Visualization created by a participant to express anxiety

Our hope is that in creating these sculptures, participants might experience a sense of catharsis and have an opportunity for meaningful reflection. We believe this non-verbal process of ‘externalization’ could allow some participants to express their emotions in new ways, as the sculpture they create might act as a totem of an otherwise deeply personal feeling. Further, we hope that some participants will feel comfortable sharing an image of their sculpture as part of a larger collection, which will in turn allow people to connect with one another through their creations, feel a sense of community, and encourage a broader dialogue about emotional and mental health.

Process documentation for final iteration, creating wooden volumes.


Personalized Potions: Participants fill the vial with “ingredients” to help them towards their stated goal

Personalized Potions

Jen Brown, Carlie Guilfoile, Michal Luria, Ulu Mills, Supawat Vitoorapakorn

During times of stress, it becomes challenging to take actionable steps to move out of a stressful state. To address this, we’ve developed a light-hearted, facilitated interactive experience that allows participants to identify and process their stress through the creation of “personalized potions”:

  1. Participants receive a clear glass vial. They are prompted to think about what a potion could help them accomplish in the near future. The participants write down their concern on the potion’s label.
  2. They the fill the vial with “ingredients” (in the form of colored sugar) that will help them towards their stated goal. The ingredients boast names like  “Compassion”, “Trust”, “Discipline”, among others, with one wild card ingredient they can name as they see fit. As they fill their vials, the facilitator writes the contents on the label.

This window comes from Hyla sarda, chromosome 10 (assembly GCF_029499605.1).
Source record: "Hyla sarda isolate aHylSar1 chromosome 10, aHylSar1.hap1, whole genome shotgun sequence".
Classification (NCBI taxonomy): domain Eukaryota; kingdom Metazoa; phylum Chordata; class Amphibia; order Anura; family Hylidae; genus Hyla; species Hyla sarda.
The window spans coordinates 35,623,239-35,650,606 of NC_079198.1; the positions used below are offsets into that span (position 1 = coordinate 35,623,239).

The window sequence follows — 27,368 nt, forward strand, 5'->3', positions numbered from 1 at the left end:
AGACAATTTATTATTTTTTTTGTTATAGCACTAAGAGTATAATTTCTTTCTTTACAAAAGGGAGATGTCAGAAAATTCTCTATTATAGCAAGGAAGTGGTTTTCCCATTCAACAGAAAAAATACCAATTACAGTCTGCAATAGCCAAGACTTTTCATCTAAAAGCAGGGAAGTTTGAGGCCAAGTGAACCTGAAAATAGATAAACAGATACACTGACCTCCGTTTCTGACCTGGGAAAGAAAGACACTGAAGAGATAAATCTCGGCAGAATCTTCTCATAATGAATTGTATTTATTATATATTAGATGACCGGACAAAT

3. Once the vial is filled, the final step is an “activation”: like any good potion, it doesn’t work without a phrase or an action. Participants are free to write whatever they believe to be an actionable first step, or they can draw an inspirational phrase from a bag: “Don’t try so hard.” “Breathe.” “Get some rest.”
  4. The facilitator finishes the label and gives the potion to the participant as a keepsake for continued reflection.

The project is freeform and individualized in subject; participants can use the activity to address whatever aspect of their own mental health that they choose, however big or small. The goal is to give them an opportunity to express self-compassion, and to pause and reflect on what they need for their own well-being.

The experience in its final form will be conducted at a kiosk in an area of student housing on a university campus, where interactions can be relaxed and fun. The mid-October timing helps in two ways: tensions can be high during the middle of the semester, but it’s also a prime time to leverage Halloween as an aesthetic to support the experience.

We conducted a preliminary test in an office setting to great success. Participants interacted with the ingredients in various ways: some spent careful time choosing them, while others immediately knew exactly what they wanted. Some worked through their reasoning aloud while others pondered internally.  All were glad to be able to take their potion home, with one participant saying, “This is a nice motivational thing to keep around here.”

Filling the vial with a personalized potion.